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Sterling holds firm ahead of data release

Published:  15 February, 2011

Sterling was firm yesterday ahead of a big day of data releases in both the UK and euro zone.

Sterling was firm yesterday ahead of a big day of data releases in both the UK and euro zone.

Currency rates

EURO/GBP - 1.1886

US$/GBP - 1.6021
- 1.5570
- 1.5818
- 1.5998
- 11.7210
- 133.89
- 12.4931
- 2.1195

SEK/GBP - 10.4079
- 1.3471

We have UK consumer inflation, euro zone GDP and US manufacturing data. In the UK, inflation is expected to break the 4% barrier - up from 3.7% in December. What is uncertain though, is the extent of the recent VAT increase. If this has already been passed on by retailers, then the impact on inflation will not have been so great. Inflation is still in line with the Bank of England's expectations, with Mervyn King expecting it to peak at around 5% before dropping back off. Tomorrow's Quarterly Inflation Report should give a clearer picture of the Bank's expectations and intentions for monetary policy. Either way, it is set to be a turbulent few days.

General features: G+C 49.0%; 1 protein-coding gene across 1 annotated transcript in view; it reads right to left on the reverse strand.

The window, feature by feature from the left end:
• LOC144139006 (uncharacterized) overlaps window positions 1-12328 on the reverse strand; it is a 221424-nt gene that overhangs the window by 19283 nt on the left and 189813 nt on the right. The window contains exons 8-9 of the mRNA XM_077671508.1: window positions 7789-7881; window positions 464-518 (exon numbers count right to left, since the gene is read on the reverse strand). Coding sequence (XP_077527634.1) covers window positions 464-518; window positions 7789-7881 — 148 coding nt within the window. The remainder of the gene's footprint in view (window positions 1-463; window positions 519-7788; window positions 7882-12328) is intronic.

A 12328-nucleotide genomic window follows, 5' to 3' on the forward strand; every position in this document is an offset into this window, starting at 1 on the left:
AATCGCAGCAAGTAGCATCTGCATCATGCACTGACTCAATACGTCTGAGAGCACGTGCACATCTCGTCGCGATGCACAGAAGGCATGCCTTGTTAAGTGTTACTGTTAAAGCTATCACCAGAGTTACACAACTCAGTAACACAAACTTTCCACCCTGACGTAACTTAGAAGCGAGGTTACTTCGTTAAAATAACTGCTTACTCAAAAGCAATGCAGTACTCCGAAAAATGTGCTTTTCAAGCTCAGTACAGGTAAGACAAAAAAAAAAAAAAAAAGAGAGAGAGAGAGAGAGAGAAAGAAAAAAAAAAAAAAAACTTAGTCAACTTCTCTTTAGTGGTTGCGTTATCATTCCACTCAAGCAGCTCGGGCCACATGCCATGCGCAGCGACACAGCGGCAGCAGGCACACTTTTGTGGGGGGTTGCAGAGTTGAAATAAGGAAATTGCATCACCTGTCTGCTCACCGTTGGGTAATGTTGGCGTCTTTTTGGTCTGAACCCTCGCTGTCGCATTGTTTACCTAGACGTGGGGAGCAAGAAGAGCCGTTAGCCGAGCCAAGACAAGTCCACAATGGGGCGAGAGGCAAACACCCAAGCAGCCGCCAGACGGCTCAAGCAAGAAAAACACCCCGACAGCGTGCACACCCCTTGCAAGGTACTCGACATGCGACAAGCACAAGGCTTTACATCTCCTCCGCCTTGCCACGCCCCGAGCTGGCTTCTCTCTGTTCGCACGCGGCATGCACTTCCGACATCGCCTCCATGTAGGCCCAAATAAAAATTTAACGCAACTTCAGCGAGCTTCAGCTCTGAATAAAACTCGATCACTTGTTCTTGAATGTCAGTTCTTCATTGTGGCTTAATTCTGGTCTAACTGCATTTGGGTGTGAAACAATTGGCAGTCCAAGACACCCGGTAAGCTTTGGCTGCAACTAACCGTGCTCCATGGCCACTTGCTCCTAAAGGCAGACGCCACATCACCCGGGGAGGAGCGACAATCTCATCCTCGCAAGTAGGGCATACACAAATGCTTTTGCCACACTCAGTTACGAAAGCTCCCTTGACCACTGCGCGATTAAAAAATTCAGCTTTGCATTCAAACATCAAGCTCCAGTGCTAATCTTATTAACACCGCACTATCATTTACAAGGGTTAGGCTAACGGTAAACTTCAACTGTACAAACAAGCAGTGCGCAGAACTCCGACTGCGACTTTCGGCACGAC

In the euro zone, the euro hit a 3 week low against the US dollar on fresh fears over the region's banking system. Markets are starting to realise that there is no 'silver bullet' that will fix the crisis and the increasing lack of a solution is taking its toll on the single currency, despite European Finance Ministers agreeing to a new fund totally €500bn from 2013. There is a wide array of data released today, with key economic sentiment data and the latest GDP figures that are expected to show 0.4% growth in the region for last Quarter. With both euro GDP and UK inflation being released within a short while of each other we could see some significant volatility.

In the USA, the focus will be on January retail sales figures and the Empire manufacturing survey - both of which are released later on today. Both are expected to show large improvements, and as such could see increased support for the US dollar. 

Elsewhere, Chinese inflation accelerated at a slower rate than expected overnight, coming in at 4.9% against an expectation of 5.4%. This helped higher yielding 'commodity related' currencies, as China will not necessarily need to step in to cool its economy down. As such, imports of commodities are likely to remain at similar levels - boosting demand for currencies such as the Australian dollar.

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